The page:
I guess huckleberries and Crisco would make a reasonable substitute, but not nearly as nutritious.


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Subject: RE: BS: Inuit cooking
From: Stilly River Sage
Date: 23 Apr 04 - 11:52 AM

Metchosin, thanks for the link. I remember reading about this when it happened, but couldn't remember the sequence of events and line drawings.

Our equivalent of huckleberries and crisco is strawberries or blueberries and oil-filled cool whip (over angel food cake in a quick shortcake sort of dessert).

SRS


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Subject: RE: BS: Inuit cooking
From: Blackcatter
Date: 23 Apr 04 - 12:37 PM

As for the whole - fire in the igloo thing again - the fires started inside them were usually small - like was said - that first it was to help with creating a ice skin.

Being temporary structures, the Inuit didn't usually cook in their igloos - on hunting trips, etc., they carry dried meat, blubber, etc to eat - things that did not need to be cooked. They also carried a great deal of water with them - though the would melt water outside on larger fires.

Fires inside igloos are not good - not because of the heat - but because of the fumes and smoke. That's why arctic explorers use clean-burning gas heaters.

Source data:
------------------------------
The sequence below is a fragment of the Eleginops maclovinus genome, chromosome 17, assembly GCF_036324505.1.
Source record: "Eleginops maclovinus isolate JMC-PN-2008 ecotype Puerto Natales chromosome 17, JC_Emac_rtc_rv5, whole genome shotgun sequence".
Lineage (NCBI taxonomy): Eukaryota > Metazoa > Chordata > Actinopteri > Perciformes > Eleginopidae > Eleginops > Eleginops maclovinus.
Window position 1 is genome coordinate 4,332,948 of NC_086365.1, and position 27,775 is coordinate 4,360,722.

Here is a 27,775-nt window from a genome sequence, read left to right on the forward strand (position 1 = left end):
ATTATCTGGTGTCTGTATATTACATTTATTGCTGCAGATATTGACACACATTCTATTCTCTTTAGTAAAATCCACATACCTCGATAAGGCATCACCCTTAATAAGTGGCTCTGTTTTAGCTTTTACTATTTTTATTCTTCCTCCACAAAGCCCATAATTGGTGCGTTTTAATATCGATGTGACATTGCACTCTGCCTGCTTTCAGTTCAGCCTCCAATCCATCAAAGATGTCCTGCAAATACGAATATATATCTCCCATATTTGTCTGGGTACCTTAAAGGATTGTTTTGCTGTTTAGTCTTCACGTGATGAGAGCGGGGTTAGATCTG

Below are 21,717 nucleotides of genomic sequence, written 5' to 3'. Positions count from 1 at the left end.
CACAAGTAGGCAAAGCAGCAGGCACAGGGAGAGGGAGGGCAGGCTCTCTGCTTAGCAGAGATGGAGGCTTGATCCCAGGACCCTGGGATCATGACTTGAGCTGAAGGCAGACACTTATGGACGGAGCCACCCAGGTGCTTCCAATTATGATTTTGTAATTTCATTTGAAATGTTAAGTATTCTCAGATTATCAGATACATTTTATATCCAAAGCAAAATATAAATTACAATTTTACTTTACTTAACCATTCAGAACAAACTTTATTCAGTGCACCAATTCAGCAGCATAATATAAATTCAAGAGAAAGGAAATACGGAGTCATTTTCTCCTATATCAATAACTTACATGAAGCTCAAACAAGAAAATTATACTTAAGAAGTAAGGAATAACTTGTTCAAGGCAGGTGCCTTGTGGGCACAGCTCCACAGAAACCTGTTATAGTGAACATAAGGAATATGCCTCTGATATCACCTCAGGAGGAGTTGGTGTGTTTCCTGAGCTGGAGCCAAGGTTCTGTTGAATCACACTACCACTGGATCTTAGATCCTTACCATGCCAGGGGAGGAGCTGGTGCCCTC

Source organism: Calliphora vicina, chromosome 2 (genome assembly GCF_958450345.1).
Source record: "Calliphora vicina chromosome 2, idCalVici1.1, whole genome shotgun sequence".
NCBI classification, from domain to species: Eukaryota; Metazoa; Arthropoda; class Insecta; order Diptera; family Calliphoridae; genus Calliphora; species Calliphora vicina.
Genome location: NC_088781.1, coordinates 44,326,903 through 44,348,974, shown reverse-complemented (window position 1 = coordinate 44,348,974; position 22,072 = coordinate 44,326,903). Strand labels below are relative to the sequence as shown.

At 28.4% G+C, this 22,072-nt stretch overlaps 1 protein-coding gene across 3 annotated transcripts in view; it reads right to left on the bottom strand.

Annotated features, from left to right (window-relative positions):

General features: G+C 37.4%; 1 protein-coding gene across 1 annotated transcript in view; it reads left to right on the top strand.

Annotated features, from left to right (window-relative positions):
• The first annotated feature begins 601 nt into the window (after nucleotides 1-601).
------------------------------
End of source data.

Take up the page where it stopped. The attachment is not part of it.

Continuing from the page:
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Subject: RE: BS: Inuit cooking
From: Alaska Mike
Date: 23 Apr 04 - 10:45 PM

In the summer my igloo is water.


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Subject: RE: BS: Inuit cooking
From: GUEST,Clint Keller
Date: 24 Apr 04 - 12:57 AM

The nice eskimo lady was the sister-in-law of my ex-brother-in-law, and I only met her once. so that's really all I know about huckleberries and Crisco.

clint


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Subject: RE: BS: Inuit cooking
From: Desert Dancer
Date: 24 Apr 04 - 01:12 AM

Hey, RtS, I got the joke right at the start! Think I was alone?

~ B in T


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Subject: RE: BS: Inuit cooking
From: Risky Business
Date: 24 Apr 04 - 11:45 AM

I think the huckleberries and crisco is called "Eskimo Ice Cream"